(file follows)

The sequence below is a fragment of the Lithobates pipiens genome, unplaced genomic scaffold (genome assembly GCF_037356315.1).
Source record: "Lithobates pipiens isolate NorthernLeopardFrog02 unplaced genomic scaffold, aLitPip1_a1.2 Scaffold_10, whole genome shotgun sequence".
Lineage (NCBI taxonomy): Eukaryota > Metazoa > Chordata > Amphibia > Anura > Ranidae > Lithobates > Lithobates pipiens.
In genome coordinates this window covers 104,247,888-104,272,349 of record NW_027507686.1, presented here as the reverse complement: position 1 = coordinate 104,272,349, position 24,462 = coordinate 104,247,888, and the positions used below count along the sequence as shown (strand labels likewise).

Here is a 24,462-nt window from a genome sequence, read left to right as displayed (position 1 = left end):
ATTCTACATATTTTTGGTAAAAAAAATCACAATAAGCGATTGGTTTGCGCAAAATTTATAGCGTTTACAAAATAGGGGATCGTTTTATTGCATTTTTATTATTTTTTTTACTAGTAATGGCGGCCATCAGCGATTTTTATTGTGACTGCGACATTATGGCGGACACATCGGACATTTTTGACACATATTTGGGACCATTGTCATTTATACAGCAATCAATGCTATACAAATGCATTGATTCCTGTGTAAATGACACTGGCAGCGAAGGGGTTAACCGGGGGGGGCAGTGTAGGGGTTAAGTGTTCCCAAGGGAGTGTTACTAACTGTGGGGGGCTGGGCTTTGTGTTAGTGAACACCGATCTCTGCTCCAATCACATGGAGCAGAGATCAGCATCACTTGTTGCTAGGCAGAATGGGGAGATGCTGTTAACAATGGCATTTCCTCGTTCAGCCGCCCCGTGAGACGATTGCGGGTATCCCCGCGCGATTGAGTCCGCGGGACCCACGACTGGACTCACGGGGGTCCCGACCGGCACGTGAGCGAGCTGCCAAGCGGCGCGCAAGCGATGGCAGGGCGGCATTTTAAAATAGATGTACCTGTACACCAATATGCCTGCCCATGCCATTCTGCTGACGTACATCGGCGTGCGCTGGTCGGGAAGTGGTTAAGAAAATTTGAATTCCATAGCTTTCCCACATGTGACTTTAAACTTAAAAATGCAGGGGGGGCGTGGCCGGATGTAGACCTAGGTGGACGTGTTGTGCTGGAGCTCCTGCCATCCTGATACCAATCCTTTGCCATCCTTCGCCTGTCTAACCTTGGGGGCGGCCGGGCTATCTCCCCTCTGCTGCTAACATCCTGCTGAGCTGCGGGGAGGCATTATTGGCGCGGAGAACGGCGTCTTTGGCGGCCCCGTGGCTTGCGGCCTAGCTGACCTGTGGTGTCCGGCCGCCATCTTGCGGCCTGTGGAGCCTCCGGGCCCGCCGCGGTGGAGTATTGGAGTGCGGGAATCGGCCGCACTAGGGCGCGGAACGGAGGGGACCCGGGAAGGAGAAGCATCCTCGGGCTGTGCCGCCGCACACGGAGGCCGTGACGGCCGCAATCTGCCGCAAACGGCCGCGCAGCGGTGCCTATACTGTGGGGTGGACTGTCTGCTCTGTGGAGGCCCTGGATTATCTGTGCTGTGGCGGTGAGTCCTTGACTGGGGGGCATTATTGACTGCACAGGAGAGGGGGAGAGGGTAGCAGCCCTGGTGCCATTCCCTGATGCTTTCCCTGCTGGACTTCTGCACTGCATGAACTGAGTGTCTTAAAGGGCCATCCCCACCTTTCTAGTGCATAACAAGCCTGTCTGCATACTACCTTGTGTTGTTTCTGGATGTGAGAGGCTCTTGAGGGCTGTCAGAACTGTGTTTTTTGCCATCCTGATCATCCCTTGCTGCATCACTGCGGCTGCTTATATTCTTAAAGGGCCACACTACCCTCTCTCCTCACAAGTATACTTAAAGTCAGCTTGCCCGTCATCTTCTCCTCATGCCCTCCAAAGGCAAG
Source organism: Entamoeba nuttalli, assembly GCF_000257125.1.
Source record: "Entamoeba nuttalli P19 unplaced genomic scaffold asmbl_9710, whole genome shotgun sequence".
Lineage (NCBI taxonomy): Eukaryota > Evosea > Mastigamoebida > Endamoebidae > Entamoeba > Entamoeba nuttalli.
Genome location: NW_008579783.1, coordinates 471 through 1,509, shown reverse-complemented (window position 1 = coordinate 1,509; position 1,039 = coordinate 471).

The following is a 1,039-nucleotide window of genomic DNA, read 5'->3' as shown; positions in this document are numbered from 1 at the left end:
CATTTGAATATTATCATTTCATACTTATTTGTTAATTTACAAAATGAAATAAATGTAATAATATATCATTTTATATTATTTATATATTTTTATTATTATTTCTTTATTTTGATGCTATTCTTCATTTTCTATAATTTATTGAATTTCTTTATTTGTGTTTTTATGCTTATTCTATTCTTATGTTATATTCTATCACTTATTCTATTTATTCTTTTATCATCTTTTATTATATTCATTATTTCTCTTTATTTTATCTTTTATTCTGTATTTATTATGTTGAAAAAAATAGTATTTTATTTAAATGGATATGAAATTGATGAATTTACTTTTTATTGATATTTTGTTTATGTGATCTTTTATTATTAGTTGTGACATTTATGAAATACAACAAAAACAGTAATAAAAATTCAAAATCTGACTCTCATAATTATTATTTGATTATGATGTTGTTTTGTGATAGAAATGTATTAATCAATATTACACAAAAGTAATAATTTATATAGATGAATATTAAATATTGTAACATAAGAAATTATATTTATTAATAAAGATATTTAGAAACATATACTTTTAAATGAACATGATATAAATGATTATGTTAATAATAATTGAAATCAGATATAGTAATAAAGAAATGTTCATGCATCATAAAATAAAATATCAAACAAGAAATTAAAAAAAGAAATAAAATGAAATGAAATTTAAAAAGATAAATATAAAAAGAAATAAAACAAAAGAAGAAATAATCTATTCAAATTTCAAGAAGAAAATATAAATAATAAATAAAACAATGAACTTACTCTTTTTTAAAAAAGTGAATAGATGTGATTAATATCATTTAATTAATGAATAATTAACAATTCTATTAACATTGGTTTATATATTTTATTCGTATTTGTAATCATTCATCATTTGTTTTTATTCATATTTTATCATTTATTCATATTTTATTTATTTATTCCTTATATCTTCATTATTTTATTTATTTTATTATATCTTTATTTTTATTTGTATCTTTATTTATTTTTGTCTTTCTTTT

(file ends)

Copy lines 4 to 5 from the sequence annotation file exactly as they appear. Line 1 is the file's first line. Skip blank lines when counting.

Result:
In genome coordinates this window covers 104,247,888-104,272,349 of record NW_027507686.1, presented here as the reverse complement: position 1 = coordinate 104,272,349, position 24,462 = coordinate 104,247,888, and the positions used below count along the sequence as shown (strand labels likewise).

Here is a 24,462-nt window from a genome sequence, read left to right as displayed (position 1 = left end):